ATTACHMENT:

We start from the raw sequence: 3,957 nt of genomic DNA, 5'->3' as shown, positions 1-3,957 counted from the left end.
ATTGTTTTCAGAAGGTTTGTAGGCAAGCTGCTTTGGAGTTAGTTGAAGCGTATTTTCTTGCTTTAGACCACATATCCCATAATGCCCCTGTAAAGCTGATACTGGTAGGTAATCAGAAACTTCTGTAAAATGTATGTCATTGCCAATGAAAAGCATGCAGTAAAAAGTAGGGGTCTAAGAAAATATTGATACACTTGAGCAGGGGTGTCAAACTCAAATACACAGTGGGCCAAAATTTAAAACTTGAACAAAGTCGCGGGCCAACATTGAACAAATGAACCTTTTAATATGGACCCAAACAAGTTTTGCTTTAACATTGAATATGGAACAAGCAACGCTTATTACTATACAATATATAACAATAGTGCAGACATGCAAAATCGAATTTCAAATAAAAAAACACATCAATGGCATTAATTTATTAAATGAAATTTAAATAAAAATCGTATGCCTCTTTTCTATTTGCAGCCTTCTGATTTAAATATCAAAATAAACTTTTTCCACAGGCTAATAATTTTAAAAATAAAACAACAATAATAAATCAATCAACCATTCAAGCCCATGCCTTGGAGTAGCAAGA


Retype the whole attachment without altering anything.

We start from the raw sequence: 3,957 nt of genomic DNA, 5'->3' as shown, positions 1-3,957 counted from the left end.
ATTGTTTTCAGAAGGTTTGTAGGCAAGCTGCTTTGGAGTTAGTTGAAGCGTATTTTCTTGCTTTAGACCACATATCCCATAATGCCCCTGTAAAGCTGATACTGGTAGGTAATCAGAAACTTCTGTAAAATGTATGTCATTGCCAATGAAAAGCATGCAGTAAAAAGTAGGGGTCTAAGAAAATATTGATACACTTGAGCAGGGGTGTCAAACTCAAATACACAGTGGGCCAAAATTTAAAACTTGAACAAAGTCGCGGGCCAACATTGAACAAATGAACCTTTTAATATGGACCCAAACAAGTTTTGCTTTAACATTGAATATGGAACAAGCAACGCTTATTACTATACAATATATAACAATAGTGCAGACATGCAAAATCGAATTTCAAATAAAAAAACACATCAATGGCATTAATTTATTAAATGAAATTTAAATAAAAATCGTATGCCTCTTTTCTATTTGCAGCCTTCTGATTTAAATATCAAAATAAACTTTTTCCACAGGCTAATAATTTTAAAAATAAAACAACAATAATAAATCAATCAACCATTCAAGCCCATGCCTTGGAGTAGCAAGA